Charles Darwin Reached the Galapagos Islands 173 Years Ago

Charles Darwin Reached the Galapagos Islands 173 Years Ago

At age 22, young Darwin found an opportunity to sail around the world on board the surveying vessel, the HMS Beagle, as a companion to captain Robert Fitzroy, leaving temporarily aside his education at Christ College, Cambridge.

 

A journey initially estimated by Fitzroy to last three years, was on its fourth year and had one more to go before the HMS Beagle would return to England in 1836. Five years that would reshape Darwin’s way of understanding natural history, and produce his masterpiece years later, which turned into one of the most revolutionary ideas of human thinking.

 

The HMS Beagle finished producing the navigational charts of parts of the southern South American coast, when Fitzroy decided to stop briefly at an archipelago that had just been claimed by the young Ecuadorian Nation. This stop was merely a technical one, as the Galápagos Islands were known only for being the last place to fill water tanks and collect food when crossing the Pacific Ocean.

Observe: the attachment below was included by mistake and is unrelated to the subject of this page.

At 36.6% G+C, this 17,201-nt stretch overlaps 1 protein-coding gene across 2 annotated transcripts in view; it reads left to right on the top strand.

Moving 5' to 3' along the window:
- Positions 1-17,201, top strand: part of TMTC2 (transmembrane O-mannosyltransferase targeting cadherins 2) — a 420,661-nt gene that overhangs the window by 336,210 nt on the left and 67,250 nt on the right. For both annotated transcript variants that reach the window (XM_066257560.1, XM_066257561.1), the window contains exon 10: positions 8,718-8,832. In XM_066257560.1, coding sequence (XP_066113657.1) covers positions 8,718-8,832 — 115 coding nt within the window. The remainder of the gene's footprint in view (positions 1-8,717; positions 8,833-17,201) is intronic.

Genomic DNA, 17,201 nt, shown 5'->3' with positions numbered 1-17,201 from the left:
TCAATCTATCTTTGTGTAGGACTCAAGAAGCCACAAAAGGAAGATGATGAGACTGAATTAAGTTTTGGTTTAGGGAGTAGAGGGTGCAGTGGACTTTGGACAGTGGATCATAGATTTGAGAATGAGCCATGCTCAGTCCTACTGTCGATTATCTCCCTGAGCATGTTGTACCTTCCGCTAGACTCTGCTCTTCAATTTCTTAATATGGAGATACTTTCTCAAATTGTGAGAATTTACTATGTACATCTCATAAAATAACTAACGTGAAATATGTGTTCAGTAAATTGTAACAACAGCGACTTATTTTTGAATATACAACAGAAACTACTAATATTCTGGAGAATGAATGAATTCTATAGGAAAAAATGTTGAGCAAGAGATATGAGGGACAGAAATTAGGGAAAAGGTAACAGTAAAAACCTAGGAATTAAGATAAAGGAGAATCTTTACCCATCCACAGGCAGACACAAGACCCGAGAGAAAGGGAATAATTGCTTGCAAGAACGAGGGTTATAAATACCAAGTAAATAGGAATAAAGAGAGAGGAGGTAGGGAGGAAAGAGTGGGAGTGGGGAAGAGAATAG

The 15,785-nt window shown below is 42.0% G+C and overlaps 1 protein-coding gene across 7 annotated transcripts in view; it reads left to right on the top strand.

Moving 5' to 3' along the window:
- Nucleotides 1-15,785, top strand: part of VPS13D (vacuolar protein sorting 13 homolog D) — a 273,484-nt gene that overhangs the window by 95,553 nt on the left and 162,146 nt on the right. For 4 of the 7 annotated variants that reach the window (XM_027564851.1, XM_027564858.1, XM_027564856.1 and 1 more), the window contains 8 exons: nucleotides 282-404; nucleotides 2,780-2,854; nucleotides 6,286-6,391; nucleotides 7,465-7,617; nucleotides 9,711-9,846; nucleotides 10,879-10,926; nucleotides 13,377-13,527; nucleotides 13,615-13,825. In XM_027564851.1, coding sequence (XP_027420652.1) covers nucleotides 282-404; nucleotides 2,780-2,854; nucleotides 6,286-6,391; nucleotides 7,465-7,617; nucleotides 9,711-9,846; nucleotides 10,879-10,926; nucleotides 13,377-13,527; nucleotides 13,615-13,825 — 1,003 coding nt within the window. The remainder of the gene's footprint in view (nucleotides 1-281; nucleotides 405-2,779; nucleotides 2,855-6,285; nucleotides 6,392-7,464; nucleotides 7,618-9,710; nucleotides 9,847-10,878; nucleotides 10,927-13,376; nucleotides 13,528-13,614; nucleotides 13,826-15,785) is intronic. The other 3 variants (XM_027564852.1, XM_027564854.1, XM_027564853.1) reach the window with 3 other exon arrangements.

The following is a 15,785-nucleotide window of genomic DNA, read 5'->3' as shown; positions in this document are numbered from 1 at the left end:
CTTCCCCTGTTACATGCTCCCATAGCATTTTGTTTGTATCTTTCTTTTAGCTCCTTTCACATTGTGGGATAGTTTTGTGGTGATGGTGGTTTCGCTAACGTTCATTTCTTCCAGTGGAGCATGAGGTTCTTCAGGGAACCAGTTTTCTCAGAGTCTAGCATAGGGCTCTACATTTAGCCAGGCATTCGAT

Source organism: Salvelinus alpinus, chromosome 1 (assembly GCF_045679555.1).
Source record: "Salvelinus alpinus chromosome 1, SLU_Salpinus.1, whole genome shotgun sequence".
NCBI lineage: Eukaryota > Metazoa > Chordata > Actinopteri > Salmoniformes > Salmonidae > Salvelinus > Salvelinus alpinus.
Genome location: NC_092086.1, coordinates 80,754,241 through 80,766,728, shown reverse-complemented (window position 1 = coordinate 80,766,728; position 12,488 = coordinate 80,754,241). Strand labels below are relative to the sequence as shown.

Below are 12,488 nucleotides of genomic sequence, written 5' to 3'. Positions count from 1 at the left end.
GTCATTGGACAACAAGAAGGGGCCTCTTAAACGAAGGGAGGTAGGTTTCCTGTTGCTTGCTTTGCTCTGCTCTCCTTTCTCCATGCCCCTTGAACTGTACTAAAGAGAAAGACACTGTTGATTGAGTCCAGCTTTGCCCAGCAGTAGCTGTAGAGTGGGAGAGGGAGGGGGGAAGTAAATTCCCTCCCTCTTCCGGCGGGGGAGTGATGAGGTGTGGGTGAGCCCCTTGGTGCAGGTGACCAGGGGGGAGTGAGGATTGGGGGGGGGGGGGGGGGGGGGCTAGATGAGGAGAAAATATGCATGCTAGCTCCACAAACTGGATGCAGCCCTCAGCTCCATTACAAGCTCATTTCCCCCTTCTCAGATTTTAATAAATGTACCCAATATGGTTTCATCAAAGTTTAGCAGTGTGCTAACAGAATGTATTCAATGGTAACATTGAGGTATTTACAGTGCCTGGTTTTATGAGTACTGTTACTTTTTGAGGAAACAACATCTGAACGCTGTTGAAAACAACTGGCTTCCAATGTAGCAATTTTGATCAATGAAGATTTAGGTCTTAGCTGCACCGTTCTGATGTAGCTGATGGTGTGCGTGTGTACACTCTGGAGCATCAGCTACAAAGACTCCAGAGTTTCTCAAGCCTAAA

Once in Galapagos, the HMS Beagle stayed five weeks, calling at only four islands, where Darwin spent very little time. Initially disappointed by the arid vegetation, Darwin’s fascination grew with every new day in Galápagos. Here he made a large collection of flora, fauna and minerals. Years later, upon closer analysis by him and other leading scientists, differences and similarities became evident among some terrestrial bird species, that until now remain as icons of evolution and even bear his name, the Darwin Finches.

 

In 2009, Galapagos will be the Center of Celebrations, as several important dates will come together: 200 years of Charles Darwin’s birth, 150 years of the publication of his book, “The Origin of Species”, and 50 years of the Galápagos National Park creation.

 

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